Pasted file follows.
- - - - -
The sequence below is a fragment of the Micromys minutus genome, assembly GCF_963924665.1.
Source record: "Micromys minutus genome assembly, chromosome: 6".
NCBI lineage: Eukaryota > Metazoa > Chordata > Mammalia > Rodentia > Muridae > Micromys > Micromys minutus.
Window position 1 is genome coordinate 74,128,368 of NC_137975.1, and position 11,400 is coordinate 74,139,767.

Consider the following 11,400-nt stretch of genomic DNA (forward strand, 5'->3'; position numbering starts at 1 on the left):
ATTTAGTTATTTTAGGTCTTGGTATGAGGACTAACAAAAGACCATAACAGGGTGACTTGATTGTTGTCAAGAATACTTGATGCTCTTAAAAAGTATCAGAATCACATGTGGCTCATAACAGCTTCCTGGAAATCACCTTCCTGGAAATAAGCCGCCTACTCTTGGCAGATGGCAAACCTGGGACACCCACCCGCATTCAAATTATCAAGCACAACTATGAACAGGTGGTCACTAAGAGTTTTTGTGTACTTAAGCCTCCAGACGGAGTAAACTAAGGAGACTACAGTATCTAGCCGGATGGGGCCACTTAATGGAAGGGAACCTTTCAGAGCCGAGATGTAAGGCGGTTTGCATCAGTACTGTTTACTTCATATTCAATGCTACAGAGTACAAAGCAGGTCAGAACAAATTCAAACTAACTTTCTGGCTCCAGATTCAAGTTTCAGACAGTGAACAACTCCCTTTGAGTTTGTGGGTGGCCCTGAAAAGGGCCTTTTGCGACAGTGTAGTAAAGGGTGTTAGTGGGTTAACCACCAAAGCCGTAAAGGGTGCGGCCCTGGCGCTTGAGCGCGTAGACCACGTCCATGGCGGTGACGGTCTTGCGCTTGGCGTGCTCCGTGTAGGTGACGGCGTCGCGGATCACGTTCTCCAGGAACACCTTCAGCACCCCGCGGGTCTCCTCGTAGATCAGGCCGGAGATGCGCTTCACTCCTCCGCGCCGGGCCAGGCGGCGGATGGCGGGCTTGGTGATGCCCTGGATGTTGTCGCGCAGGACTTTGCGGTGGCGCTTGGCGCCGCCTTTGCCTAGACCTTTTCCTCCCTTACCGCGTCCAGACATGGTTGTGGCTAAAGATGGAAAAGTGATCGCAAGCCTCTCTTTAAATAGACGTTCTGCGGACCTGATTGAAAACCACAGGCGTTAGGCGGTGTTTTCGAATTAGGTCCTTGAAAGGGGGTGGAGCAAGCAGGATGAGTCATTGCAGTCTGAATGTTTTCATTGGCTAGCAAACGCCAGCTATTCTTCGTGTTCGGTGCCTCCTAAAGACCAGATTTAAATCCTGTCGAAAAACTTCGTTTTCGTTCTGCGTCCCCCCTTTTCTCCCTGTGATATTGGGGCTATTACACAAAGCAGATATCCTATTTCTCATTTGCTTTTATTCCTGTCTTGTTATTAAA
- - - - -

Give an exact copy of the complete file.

The sequence below is a fragment of the Micromys minutus genome, assembly GCF_963924665.1.
Source record: "Micromys minutus genome assembly, chromosome: 6".
NCBI lineage: Eukaryota > Metazoa > Chordata > Mammalia > Rodentia > Muridae > Micromys > Micromys minutus.
Window position 1 is genome coordinate 74,128,368 of NC_137975.1, and position 11,400 is coordinate 74,139,767.

Consider the following 11,400-nt stretch of genomic DNA (forward strand, 5'->3'; position numbering starts at 1 on the left):
ATTTAGTTATTTTAGGTCTTGGTATGAGGACTAACAAAAGACCATAACAGGGTGACTTGATTGTTGTCAAGAATACTTGATGCTCTTAAAAAGTATCAGAATCACATGTGGCTCATAACAGCTTCCTGGAAATCACCTTCCTGGAAATAAGCCGCCTACTCTTGGCAGATGGCAAACCTGGGACACCCACCCGCATTCAAATTATCAAGCACAACTATGAACAGGTGGTCACTAAGAGTTTTTGTGTACTTAAGCCTCCAGACGGAGTAAACTAAGGAGACTACAGTATCTAGCCGGATGGGGCCACTTAATGGAAGGGAACCTTTCAGAGCCGAGATGTAAGGCGGTTTGCATCAGTACTGTTTACTTCATATTCAATGCTACAGAGTACAAAGCAGGTCAGAACAAATTCAAACTAACTTTCTGGCTCCAGATTCAAGTTTCAGACAGTGAACAACTCCCTTTGAGTTTGTGGGTGGCCCTGAAAAGGGCCTTTTGCGACAGTGTAGTAAAGGGTGTTAGTGGGTTAACCACCAAAGCCGTAAAGGGTGCGGCCCTGGCGCTTGAGCGCGTAGACCACGTCCATGGCGGTGACGGTCTTGCGCTTGGCGTGCTCCGTGTAGGTGACGGCGTCGCGGATCACGTTCTCCAGGAACACCTTCAGCACCCCGCGGGTCTCCTCGTAGATCAGGCCGGAGATGCGCTTCACTCCTCCGCGCCGGGCCAGGCGGCGGATGGCGGGCTTGGTGATGCCCTGGATGTTGTCGCGCAGGACTTTGCGGTGGCGCTTGGCGCCGCCTTTGCCTAGACCTTTTCCTCCCTTACCGCGTCCAGACATGGTTGTGGCTAAAGATGGAAAAGTGATCGCAAGCCTCTCTTTAAATAGACGTTCTGCGGACCTGATTGAAAACCACAGGCGTTAGGCGGTGTTTTCGAATTAGGTCCTTGAAAGGGGGTGGAGCAAGCAGGATGAGTCATTGCAGTCTGAATGTTTTCATTGGCTAGCAAACGCCAGCTATTCTTCGTGTTCGGTGCCTCCTAAAGACCAGATTTAAATCCTGTCGAAAAACTTCGTTTTCGTTCTGCGTCCCCCCTTTTCTCCCTGTGATATTGGGGCTATTACACAAAGCAGATATCCTATTTCTCATTTGCTTTTATTCCTGTCTTGTTATTAAA